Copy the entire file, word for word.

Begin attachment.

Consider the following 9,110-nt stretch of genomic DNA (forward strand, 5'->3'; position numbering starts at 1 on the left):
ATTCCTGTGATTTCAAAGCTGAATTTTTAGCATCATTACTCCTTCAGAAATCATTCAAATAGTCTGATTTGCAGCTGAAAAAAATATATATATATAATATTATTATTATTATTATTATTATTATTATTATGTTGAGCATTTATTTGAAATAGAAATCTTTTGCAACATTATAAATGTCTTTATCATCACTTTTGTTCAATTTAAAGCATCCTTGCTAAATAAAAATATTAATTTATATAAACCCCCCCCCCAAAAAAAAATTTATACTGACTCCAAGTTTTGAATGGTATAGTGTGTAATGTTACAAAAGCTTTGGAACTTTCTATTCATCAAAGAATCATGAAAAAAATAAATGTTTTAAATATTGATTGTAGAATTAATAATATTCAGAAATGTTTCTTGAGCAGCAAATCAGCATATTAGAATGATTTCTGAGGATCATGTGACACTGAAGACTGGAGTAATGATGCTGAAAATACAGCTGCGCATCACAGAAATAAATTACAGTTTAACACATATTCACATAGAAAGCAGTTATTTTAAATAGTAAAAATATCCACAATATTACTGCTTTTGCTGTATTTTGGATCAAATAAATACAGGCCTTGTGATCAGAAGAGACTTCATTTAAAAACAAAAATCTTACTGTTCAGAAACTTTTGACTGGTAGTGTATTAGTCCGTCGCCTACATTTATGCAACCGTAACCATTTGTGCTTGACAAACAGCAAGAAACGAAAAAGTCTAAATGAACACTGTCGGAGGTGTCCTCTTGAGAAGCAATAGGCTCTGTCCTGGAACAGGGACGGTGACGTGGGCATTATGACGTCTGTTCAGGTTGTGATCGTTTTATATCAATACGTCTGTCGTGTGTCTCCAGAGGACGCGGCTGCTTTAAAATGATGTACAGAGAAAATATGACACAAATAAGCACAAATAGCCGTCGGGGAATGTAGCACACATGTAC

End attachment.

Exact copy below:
Consider the following 9,110-nt stretch of genomic DNA (forward strand, 5'->3'; position numbering starts at 1 on the left):
ATTCCTGTGATTTCAAAGCTGAATTTTTAGCATCATTACTCCTTCAGAAATCATTCAAATAGTCTGATTTGCAGCTGAAAAAAATATATATATATAATATTATTATTATTATTATTATTATTATTATTATGTTGAGCATTTATTTGAAATAGAAATCTTTTGCAACATTATAAATGTCTTTATCATCACTTTTGTTCAATTTAAAGCATCCTTGCTAAATAAAAATATTAATTTATATAAACCCCCCCCCCAAAAAAAAATTTATACTGACTCCAAGTTTTGAATGGTATAGTGTGTAATGTTACAAAAGCTTTGGAACTTTCTATTCATCAAAGAATCATGAAAAAAATAAATGTTTTAAATATTGATTGTAGAATTAATAATATTCAGAAATGTTTCTTGAGCAGCAAATCAGCATATTAGAATGATTTCTGAGGATCATGTGACACTGAAGACTGGAGTAATGATGCTGAAAATACAGCTGCGCATCACAGAAATAAATTACAGTTTAACACATATTCACATAGAAAGCAGTTATTTTAAATAGTAAAAATATCCACAATATTACTGCTTTTGCTGTATTTTGGATCAAATAAATACAGGCCTTGTGATCAGAAGAGACTTCATTTAAAAACAAAAATCTTACTGTTCAGAAACTTTTGACTGGTAGTGTATTAGTCCGTCGCCTACATTTATGCAACCGTAACCATTTGTGCTTGACAAACAGCAAGAAACGAAAAAGTCTAAATGAACACTGTCGGAGGTGTCCTCTTGAGAAGCAATAGGCTCTGTCCTGGAACAGGGACGGTGACGTGGGCATTATGACGTCTGTTCAGGTTGTGATCGTTTTATATCAATACGTCTGTCGTGTGTCTCCAGAGGACGCGGCTGCTTTAAAATGATGTACAGAGAAAATATGACACAAATAAGCACAAATAGCCGTCGGGGAATGTAGCACACATGTAC